10. Brater DC "Drug therapy: Diuretic therapy." N Engl J Med 339 (1998): 387-95
  11. Pinnock CA "Hyponatraemia associated with hydrochlorothiazide treatment ." Br Med J 1 (1978): 48
  12. Husby S, Marthedal NJ "Hyponatraemia due to a thiazide diuretic. A case report." Acta Med Scand 210 (1981): 523-4
  13. Gudbrandsson T, Hansson L "Combination therapy with saluretics and atenolol in essential hypertension. Effects on blood pressure, electrolytes and uric acid." Acta Med Scand Suppl 625 (1979): 86-91
  14. Ljunghall S, Backman U, Danielson BG, Fellstrom B, Johansson G, Wikstrom B "Calcium and magnesium metabolism during long-term treatment with thiazides." Scand J Urol Nephrol 15 (1981): 257-62
  15. Oh SJ, Douglas JE, Brown RA "Hypokalemic vacuolar myopathy associated with chlorthalidone treatment." JAMA 216 (1971): 1858-9
  16. Gould L, Reddy CV, Zen B, Singh BK "Life-threatening reaction to thiazides." N Y State J Med 80 (1980): 1975-6
  17. "Product Information. Zaroxolyn (metolazone)." Rhone-Poulenc Rorer, Collegeville, PA.
  18. Berglund G, Andersson O, Larsson O, Wilhelmsen L "Antihypertensive effect and side-effects of bendroflumethiazide and propranolol." Acta Med Scand 199 (1976): 499-506
  19. Elmfeldt D, Berglund G, Wedel H, Wilhelmsen L "Incidence and importance of metabolic side-effects during antihypertensive therapy." Acta Med Scand Suppl 672 (1983): 79-83
  20. Sumiye L, Vivian AS, Frisof KB, Podany EC "Potassium loss associated with hydrochlorothiazide versus chlorthalidone." Clin Ther 4 (1981): 308-20
  21. el-Meheiry MM, Nabih AE, Soliman MD "A clinical study of a new diuretic, Trichlormethiazide." J Trop Med Hyg 69 (1966): 209-14
  22. Navarro RP, O'Brien DK, Nuffort P, Spencer DL "Diuretic induced hypokalemia in the elderly." J Fam Pract 14 (1982): 685-9
  23. Slotkoff L "Clinical efficacy and safety of indapamide in the treatment of edema." Am Heart J 106 (1983): 233-7
  24. Kuller L, Farrier N, Caggiula A, Borhani N, Dunkle S "Relationship of diuretic therapy and serum magnesium levels among participants in the Multiple Risk Factor Intervention Trial." Am J Epidemiol 122 (1985): 1045-59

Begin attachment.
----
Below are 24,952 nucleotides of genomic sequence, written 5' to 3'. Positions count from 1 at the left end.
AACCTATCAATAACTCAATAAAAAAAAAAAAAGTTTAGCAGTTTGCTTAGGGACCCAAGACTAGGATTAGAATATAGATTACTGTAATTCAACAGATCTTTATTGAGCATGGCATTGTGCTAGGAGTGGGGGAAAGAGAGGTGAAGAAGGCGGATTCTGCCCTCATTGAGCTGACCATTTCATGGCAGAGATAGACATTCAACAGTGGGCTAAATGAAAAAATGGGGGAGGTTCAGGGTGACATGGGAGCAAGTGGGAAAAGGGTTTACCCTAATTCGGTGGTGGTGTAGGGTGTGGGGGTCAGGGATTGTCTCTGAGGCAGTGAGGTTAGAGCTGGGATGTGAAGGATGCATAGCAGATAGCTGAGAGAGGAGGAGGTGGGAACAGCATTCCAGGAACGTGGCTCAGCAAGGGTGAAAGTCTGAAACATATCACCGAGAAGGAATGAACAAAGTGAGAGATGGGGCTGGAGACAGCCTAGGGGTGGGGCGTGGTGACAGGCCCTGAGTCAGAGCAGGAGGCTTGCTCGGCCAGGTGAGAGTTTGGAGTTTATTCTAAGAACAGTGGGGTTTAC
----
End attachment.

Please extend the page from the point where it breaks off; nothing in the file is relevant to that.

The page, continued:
25. Holland OB, Kuhnert L, Pollard J, Padia M, Anderson RJ, Blomqvist G "Ventricular ectopic activity with diuretic therapy." Am J Hypertens 1 (1988): 380-5
  26. Condon JR, Nassim R "Hypophosphataemia and hypokalaemia." Br Med J 1 (1970): 110
  27. "Product Information. HydroDIURIL (hydrochlorothiazide)." Merck & Co, Inc, West Point, PA.
  28. Black W, Shiner P, Roman J "Severe electrolyte disturbances associated with metolazone and furosemide." South Med J 71 (1978): 381
  29. Medical Research Council Working Party on Mild to Moderate Hypertension. "Ventricular extrasystoles during thiazide treatment: substudy of MRC mild hypertension trial." Br Med J (Clin Res Ed) 287 (1983): 1249-53
  30. Simunic M, Rumboldt Z, Ljutic D, Sardelic S "Ramipril decreases chlorthalidone-induced loss of magnesium and potassium in hypertensive patients." J Clin Pharmacol 35 (1995): 1150-5
  31. Lindy S, Tarssanen L "Serum calcium and phosphorus in patients treated with thiazides and furosemide." Acta Med Scand 194 (1973): 319-22
  32. "Product Information. Lozol (indapamide)." Rhone-Poulenc Rorer, Collegeville, PA.
  33. Katz FH, Eckert RC, Gebott MD "Hypokalemia caused by surreptitious self-administration of diuretics." Ann Intern Med 76 (1972): 85-90
  34. Freis ED "The efficacy and safety of diuretics in treating hypertension." Ann Intern Med 122 (1995): 223-6
  35. Polanska AI, Baron DN "Hyponatraemia associated with hydrochlorothiazide treatment ." Br Med J 1 (1978): 175-6
  36. Papademetriou V, Price M, Notargiacomo A, Gottdiener J, Fletcher RD, Freis ED "Effect of diuretic therapy on ventricular arrhythmias in hypertensive patients with or without left ventricular hypertrophy." Am Heart J 110 (1985): 595-9
  37. Mouallem M, Friedman E, Shemesh Y, Mayan H, Pauzner R, Farfel Z "Cardiac conduction defects associated with hyponatremia." Clin Cardiol 14 (1991): 165-8
  38. Benfield GF, Haffner C, Harris P, Stableforth DE "Dilutional hyponatraemia masquerading as subarachnoid haemorrhage in patient on hydrochlorothiazide/amiloride/timolol combined drug ." Lancet 2 (1986): 341